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Re: On nerds and dreamers

From:Sally Caves <scaves@...>
Date:Thursday, March 3, 2005, 1:15
----- Original Message -----
From: "Jörg Rhiemeier" <joerg_rhiemeier@...>

> Hallo! > > The survey question whether one considers conlanging a "nerdy" activity > caused me to think about nerds and dreamers. > > A "nerd", as I understand the word, is someone who is single-mindedly > pursuing one special field. This type is especially common in the > computer trade, and I learned to know many nerds when I was studying > computer science in university. These people do almost nothing > without computers. Their hobbies are computer programming, computer > games, computer this and computer that. At most, they play chess, > or role-playing games, but the latter without actually role-playing, > reducing the game to dice-rolling and rules-lawyering. Some nerds > conlang, but their conlangs are mostly loglangs, engelangs or other > non-naturalist projects, often inspired by computer programming > languages more than by human languages. And there is almost never > a conculture attached. > > Another personality type who is frequently mistaken for a nerd is > the "dreamer". Unlike the nerd, who isn't really all that imaginative, > the dreamer is a very imaginative person. Dreamers like to play > with imaginary worlds of some kind. Some have discovered computers > as tools for their imagination, but that is far not necessary. > Dreamers often play role-playing games, but unlike nerds, they > actually role-play. Many dreamers are conlangers, and their conlangs > are often naturalist and usually quite fanciful and accompanied > by elaborate conculture. A nerd could never build something like > Quenya or Tsolyani; it takes a dreamer to do that. > > What do you think? > > Greetings, > > Jörg.
I think you raise some *fascinating* questions here with a fair attempt to define these two terms, and I was interested to read the other comments made. First of all, let me thank you ALL for your long, enthusiastic responses to my survey! I really appreciate it, and I'm busy going through your remarks. I hope to share some of the "statistics." :) I posed the "nerd" question on the survey hoping it would get some kind of reaction and it did--many of you said "what's wrong with being a nerd?" or, "I guess so, but I don't care"; I myself have no sense of what this term really means--or even what the common cliche "get a life" means anymore--I've discovered that for a lot of people it seems to mean a 'lovelife.' :) ...for others, it means getting a profession, or getting married. :) It's another ambiguous phrase defined by the people who use it. Comments? I was hoping that we'd come around to some kind of definition of "nerd," so thanks for your post, Joerg. It seems to have a generally negative connotation when used by people who think themselves non-nerds. It might have something to do with people who pursue the life of the mind over pursuits considered more socially and visibly prestigious: sports, social skills, dress that suits the "occasion," the right kind of argot, and so forth. Many people who DO have those "attributes," but who engage in glossopoeia and mythopoeia or who role-play or whatever, sometimes wish to keep their "life of the mind" private from the other crowd they run with, and that includes one's professional colleagues, the people next door, the guys or gals in your dorm... I for one find these people to be amazingly eclectic, and many of them possessed of an intellectual sophistication and versatility--in other words all of you--that makes them more interesting to me than the average Joe who is dressed in the latest jeans, wearing the latest footwear, making the most money, driving the neatest sportscar, or even writing the most cutting edge form of academic criticism, but who is bereft of any real imagination. Another quagmire: what do we mean by "sophistication"? I qualified it above with "intellectual," because the word has been coopted by the status seekers. Originally, however, it was quite negative as a term. It meant "tired out," one who had "ennui," wilted with over-knowledge of the world and its cynicism; and someone who had replaced naturalness with artifice. As for "dreamer," that term is likewise ambiguous, with negative connotations in some sectors, and positive ones in others. Yaguello uses it quite negatively in Les Fous du langage... so one again must ask if it is applied to people by other people who don't consider themselves to be dreamers, and who equate the word with "inutility." But those who do consider themselves dreamers can see the productivity of other dreamers. Was Edison a dreamer in his youth? It is, after all, dreams that can inspire invention, art, or change. It is an especially intriguing idea when applied to conlanging, and that's why I was interested in seeing responses to the hobby/art question. Are these distinguishable? Do we paint to paint or do we paint to sell? In the past, I've had comparisons between conlanging and poetry writing. Interestingly, only a few of you bit the bait about sensuality and even sexiness of conlanging. Kou wrote years ago that it was like living in one's own baroque DREAM. That's why I posed it again. About the sexiness of conlanging... ;) what is "sexy"? It doesn't have to mean exciting sexual desire. Meanwhile, back to nerd and geek. What do others think is a distinction between these two? "Geek" does seem to have gravitated more to the technical side than "nerd" does. Again, yry poy nwetis firrimby (I'm very grateful) Sally Euil Yrlo toil epa hsinva mareadaf! (Praise God for the left eye!)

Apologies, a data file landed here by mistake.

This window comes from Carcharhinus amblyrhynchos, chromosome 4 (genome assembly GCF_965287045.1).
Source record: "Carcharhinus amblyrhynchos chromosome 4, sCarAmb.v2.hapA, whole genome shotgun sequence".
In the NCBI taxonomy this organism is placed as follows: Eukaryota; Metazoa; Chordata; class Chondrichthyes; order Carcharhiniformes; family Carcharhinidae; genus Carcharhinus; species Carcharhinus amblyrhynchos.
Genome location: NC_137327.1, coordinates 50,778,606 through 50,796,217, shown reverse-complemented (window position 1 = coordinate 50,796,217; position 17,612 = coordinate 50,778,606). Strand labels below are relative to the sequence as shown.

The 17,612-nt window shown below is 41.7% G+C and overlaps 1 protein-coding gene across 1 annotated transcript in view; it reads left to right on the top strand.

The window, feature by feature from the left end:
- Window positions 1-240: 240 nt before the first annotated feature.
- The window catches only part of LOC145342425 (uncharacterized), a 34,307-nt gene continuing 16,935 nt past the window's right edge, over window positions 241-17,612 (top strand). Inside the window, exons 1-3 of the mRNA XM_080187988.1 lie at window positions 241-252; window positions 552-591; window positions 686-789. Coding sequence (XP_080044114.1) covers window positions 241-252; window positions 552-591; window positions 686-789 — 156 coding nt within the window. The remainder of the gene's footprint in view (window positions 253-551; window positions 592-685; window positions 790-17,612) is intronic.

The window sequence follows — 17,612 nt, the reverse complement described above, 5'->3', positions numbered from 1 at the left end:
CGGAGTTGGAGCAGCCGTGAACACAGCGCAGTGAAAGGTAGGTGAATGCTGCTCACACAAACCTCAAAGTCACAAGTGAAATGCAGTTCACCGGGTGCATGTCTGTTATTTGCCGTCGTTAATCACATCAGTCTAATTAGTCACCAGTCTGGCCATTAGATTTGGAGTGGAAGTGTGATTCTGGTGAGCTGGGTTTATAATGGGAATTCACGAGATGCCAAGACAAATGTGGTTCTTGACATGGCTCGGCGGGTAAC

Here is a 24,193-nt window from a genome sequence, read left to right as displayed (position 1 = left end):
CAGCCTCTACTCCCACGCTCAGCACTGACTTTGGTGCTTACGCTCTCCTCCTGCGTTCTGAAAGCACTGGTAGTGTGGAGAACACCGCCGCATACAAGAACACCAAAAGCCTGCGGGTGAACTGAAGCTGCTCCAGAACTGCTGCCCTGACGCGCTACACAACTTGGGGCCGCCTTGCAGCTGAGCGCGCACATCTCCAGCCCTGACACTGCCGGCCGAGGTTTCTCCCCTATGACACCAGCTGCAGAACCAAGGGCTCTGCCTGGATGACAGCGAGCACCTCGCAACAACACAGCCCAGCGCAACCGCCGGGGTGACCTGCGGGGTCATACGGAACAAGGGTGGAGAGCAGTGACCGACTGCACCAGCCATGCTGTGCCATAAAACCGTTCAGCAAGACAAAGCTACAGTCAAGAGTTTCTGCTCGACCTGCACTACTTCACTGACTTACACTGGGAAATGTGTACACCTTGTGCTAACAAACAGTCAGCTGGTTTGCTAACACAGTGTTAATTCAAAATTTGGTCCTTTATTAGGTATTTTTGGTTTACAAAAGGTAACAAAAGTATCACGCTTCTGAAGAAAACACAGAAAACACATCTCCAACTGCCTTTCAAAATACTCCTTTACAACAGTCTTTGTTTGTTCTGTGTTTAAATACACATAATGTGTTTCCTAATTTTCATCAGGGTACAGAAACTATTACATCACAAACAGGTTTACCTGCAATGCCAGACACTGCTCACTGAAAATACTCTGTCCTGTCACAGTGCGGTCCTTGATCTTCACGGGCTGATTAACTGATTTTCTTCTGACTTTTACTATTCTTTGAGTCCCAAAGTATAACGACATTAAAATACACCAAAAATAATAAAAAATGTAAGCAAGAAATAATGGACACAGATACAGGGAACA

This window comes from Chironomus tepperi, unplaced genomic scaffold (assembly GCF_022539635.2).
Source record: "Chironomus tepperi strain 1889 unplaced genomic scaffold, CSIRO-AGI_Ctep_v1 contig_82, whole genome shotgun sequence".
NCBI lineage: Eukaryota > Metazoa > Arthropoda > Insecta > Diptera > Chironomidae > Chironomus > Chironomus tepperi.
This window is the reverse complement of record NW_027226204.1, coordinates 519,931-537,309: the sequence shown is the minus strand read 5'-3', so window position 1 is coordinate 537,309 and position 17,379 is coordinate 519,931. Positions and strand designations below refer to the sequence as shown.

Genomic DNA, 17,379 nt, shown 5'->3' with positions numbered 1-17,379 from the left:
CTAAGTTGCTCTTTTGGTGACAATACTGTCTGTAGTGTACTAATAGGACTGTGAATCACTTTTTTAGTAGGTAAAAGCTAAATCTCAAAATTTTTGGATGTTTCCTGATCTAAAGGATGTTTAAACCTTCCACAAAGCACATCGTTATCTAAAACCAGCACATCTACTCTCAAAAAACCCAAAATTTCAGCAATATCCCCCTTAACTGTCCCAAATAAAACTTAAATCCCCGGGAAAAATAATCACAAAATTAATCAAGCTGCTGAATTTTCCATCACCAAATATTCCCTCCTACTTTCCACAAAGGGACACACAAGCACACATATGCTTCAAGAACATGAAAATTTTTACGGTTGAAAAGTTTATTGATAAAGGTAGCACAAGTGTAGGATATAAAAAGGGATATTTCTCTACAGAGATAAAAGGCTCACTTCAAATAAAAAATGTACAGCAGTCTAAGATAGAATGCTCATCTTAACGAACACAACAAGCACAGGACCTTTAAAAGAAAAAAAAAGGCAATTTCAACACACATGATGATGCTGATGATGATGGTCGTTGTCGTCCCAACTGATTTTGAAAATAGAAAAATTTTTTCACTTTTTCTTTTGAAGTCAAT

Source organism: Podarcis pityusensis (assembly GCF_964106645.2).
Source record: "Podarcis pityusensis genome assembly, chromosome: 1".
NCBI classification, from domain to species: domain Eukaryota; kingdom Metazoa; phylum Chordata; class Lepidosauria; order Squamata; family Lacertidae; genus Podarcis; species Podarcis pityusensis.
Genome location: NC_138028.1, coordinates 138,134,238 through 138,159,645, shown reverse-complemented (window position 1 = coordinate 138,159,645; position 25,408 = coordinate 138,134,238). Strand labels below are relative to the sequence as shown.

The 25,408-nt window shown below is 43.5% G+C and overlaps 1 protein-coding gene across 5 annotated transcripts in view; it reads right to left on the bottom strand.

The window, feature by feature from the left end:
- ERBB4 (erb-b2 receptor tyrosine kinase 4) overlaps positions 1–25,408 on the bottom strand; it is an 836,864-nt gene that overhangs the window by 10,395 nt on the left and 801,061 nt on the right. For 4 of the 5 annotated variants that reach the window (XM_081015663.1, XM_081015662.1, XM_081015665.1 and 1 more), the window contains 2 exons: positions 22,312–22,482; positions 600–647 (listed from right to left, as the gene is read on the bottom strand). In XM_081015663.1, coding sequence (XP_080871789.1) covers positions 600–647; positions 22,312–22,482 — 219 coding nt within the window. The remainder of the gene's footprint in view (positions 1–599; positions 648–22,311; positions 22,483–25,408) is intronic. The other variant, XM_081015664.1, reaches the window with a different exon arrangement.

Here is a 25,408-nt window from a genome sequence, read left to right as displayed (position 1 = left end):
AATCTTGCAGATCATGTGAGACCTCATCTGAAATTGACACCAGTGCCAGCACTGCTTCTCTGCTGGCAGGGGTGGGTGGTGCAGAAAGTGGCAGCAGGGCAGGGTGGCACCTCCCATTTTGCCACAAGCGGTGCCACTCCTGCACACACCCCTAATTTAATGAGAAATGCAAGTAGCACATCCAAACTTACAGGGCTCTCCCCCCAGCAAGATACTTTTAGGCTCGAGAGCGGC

Sanghyeon Seo <sanxiyn@...>
Andreas Johansson <andjo@...>
Herman Miller <hmiller@...>
Kevin Athey <kevindeanathey@...>Geeks and Nerds (was Re: On nerds and dreamers)
David J. Peterson <dedalvs@...>